Elizabeth Ann Seton - America's First Saint : 1774 1821
Elizabeth Seton was born into a wealthy family in New York City and was raised in the Episcopal Church. At the age of nineteen, she married William Magee Seton, a wealthy businessman with whom she had five children. They fell on hard times and when William then became ill with tuberculosis the family travelled to Italy for his health. He died and Elizabeth was befriended by a wealthy Italian family who were Catholics.
When Elizabeth returned to New York she converted to Catholism. To support her children, she started a school, but it failed due to the anti-Catholic bigotry of the day. The general attitude of religious tolerance in America did not extend to Catholism.
In 1809, after some trying and difficult years, Elizabeth accepted the invitation of support the Sulpicians made to her and moved to Emmitsburg, Maryland. A year later she established the Saint Joseph's Academy and Free School, a school dedicated to the education of Catholic girls. Eventually, Elizabeth was able to establish a religious community in Emmitsburg dedicated to the care of the children of the poor. It was the first religious community of non-cloistered Religious Sisters to be founded in the United States, and its school was the first free Catholic school in America. The order was called the Sisters of Charity of St. Joseph. The remainder of Elizabeth's life was spent in leading and developing the new congregation.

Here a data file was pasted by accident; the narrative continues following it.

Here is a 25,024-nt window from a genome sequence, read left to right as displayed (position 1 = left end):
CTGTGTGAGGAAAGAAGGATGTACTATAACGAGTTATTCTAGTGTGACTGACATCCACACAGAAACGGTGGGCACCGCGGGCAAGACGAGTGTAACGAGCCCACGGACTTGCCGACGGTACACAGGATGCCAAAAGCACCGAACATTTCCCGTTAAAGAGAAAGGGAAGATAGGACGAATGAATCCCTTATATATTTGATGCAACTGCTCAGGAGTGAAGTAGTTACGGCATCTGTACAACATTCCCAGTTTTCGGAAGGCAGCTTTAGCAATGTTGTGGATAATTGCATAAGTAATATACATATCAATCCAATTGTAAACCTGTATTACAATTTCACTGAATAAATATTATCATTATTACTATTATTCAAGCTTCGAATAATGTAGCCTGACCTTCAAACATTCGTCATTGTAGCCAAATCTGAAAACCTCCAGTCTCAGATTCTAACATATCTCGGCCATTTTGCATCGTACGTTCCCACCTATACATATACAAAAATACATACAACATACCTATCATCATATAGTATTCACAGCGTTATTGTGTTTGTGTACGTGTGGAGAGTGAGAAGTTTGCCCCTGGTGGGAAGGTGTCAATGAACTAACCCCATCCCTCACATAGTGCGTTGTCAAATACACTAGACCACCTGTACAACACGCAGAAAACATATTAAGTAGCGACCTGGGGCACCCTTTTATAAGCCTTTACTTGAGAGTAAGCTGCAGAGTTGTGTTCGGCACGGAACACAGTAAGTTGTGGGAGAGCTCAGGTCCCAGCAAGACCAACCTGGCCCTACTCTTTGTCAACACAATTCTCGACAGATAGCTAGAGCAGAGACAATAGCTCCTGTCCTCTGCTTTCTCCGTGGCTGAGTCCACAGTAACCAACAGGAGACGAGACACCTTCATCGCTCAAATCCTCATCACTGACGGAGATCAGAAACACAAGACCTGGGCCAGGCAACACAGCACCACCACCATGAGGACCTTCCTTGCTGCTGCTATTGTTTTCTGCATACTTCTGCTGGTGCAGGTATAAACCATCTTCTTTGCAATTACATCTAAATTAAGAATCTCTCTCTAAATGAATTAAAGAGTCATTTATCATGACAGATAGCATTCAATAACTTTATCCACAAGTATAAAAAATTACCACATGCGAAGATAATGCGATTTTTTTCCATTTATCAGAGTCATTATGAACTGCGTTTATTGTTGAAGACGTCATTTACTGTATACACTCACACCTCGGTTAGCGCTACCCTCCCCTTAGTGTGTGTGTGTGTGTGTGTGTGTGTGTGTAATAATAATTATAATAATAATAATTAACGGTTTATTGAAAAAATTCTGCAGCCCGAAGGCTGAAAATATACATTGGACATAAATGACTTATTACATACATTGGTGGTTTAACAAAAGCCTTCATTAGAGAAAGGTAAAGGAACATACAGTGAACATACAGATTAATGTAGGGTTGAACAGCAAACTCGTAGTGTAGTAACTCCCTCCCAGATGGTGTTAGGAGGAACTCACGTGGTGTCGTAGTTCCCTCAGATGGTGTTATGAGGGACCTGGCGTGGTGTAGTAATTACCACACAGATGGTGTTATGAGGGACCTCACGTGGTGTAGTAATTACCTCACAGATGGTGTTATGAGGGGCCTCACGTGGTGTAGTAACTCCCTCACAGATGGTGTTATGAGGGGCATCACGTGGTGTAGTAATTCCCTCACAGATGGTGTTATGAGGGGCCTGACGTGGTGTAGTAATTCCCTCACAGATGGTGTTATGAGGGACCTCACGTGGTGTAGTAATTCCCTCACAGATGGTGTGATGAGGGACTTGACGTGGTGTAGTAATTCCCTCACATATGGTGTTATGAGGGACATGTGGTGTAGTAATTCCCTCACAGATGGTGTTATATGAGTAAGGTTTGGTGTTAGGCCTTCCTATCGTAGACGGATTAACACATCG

The Rule of the Sisterhood was formally ratified in 1812. It was based upon the Rule St. Vincent de Paul had written for his Daughters of Charity in France. By 1818, in addition to their first school, the sisters had established two orphanages and another school. Today six groups of sisters trace their origins to Mother Seton's initial foundation.
On December 18, 1959, Elizabeth was declared Venerable by the Sacred Congregation of Rites of the Catholic Church. She was beatified by Pope John XXIII on March 17, 1963, and canonized by Pope Paul VI on September 14, 1975, making her the first native-born United States citizen to be canonized. Her feast day is January 4.
This website is maintained by the Wijngaards Institute for Catholic Research.
The Institute is known for issuing academic reports and statements on relevant issues in the Church. These have included scholars' declarations on the need of collegiality in the exercise of church authority, on the ethics of using contraceptives in marriage and the urgency of re-instating the sacramental diaconate of women.
You are welcome to use our material. However: maintaining this site costs money. We are a Charity and work mainly with volunteers, but we find it difficult to pay our overheads.
Visitors to our website since January 2014.
Pop-up names are online now.
The number is indicative, but incomplete. For full details click on cross icon at bottom right.